If you're a regular reader on Embedded.com, you know that Bluetooth is one of my favorite technologies. My opinion of the wireless protocol rose even further recently when I purchased a new car that contains “hands free” technology, or Bluetooth to those of us in the know.
The good news is that I can keep now most of my focus on the road. The bad news is that I'm spending a lot more time on the phone while in the car. I guess the big winner here is my service provider.
Side note: Now that I'm driving hands-free, I think it should be (really) mandated that everyone drive/talk that way.
Some news regarding Bluetooth crossed my desk the other day that made me think: The Wibree Forum is merging with the Bluetooth Special Interest Group (SIG). In fact, the integration of the two technologies is already underway, and the first version of the specification is anticipated during the first half of 2008.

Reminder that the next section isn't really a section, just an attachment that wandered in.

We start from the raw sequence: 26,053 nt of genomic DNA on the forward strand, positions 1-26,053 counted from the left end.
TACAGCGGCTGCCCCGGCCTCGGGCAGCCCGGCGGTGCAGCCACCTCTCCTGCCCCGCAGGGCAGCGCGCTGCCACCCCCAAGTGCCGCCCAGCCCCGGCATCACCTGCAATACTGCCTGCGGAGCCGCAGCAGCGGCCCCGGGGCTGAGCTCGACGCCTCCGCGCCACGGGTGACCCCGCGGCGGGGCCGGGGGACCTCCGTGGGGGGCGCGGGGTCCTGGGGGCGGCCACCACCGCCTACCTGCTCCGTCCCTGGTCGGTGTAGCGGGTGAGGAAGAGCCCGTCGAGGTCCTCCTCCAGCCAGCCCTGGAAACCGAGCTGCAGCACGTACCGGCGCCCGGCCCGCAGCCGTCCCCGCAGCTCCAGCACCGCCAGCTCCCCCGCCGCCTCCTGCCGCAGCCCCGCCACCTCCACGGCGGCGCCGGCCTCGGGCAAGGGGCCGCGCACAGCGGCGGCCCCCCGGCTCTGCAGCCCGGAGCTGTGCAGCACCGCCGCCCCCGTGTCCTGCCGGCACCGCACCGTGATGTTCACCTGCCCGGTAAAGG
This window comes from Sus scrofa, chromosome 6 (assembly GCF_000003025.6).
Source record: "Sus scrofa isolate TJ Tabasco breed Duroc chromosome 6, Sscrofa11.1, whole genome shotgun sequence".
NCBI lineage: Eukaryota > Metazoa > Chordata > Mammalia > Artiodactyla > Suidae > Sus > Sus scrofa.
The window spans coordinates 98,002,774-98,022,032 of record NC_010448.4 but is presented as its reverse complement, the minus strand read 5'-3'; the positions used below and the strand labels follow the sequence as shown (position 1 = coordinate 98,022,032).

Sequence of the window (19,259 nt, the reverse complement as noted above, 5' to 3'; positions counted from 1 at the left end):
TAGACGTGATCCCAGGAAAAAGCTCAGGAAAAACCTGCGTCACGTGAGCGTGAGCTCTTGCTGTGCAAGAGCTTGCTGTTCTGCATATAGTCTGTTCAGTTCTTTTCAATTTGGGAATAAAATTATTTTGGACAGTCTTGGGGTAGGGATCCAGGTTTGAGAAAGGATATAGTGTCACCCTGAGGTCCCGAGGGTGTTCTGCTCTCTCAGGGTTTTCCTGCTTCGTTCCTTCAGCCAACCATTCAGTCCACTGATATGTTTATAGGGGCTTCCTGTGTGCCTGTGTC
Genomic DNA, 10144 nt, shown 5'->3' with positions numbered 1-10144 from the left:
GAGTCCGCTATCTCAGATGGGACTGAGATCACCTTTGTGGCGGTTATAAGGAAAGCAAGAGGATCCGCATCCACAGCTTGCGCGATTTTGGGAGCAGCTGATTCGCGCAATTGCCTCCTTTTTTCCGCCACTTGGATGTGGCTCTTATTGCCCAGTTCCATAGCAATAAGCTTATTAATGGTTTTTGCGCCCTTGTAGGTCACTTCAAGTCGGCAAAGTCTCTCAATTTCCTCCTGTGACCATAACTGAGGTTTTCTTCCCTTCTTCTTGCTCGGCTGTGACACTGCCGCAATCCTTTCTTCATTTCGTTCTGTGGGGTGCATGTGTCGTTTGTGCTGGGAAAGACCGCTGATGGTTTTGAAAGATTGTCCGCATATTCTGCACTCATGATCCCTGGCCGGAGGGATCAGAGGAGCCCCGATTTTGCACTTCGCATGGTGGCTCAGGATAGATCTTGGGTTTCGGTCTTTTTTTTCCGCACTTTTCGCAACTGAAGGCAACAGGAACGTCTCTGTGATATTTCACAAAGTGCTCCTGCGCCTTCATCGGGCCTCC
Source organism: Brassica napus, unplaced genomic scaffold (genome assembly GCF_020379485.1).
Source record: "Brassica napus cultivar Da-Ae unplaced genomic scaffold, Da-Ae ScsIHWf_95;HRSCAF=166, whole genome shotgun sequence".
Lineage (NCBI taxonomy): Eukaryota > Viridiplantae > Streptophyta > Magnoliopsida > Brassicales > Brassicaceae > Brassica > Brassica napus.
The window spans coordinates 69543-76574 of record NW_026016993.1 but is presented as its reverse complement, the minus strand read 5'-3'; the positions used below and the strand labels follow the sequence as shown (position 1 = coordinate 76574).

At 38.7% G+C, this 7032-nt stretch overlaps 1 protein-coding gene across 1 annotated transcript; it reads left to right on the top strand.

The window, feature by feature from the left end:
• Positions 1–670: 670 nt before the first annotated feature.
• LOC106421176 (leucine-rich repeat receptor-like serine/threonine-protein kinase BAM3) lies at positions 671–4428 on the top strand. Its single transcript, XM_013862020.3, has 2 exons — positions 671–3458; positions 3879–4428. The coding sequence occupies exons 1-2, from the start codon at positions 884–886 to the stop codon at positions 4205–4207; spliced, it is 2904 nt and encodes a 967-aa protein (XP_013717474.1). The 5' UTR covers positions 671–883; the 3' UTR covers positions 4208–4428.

The Bluetooth SIG claims more than 8000 members. Wibree is a low-power wireless technology developed by Nokia. Other Wibree contributors include Broadcom, Casio, CSR, Epson, Logitech, STMicroelectronics, Taiyo Yuden, and Texas Instruments.
With this announcement, the Wibree spec will become part of the Bluetooth specification as an ultra low-power Bluetooth technology. The groups claim that the merging of the two technologies will “round out Bluetooth technology's wireless Personal Area Networking (PAN) offering and strengthen the technology's ability to provide wireless connectivity for smaller devices.”
Funny, but I thought Bluetooth already laid claim to that space. Apparently, Wibree offers a lower power version of Bluetooth than the traditional Bluetooth.
Wibree can take Bluetooth into very low power, sensor-type applications, such as watches, toys, sports equipment, healthcare, and entertainment devices. Such devices can enhance their productivity by being connected to a network. The Forum says that it's possible to operate these devices for more than a year without recharging.
I'm still unsure why a merger had to take place for these technologies to interoperate. But if that's what it takes, I'm all for it.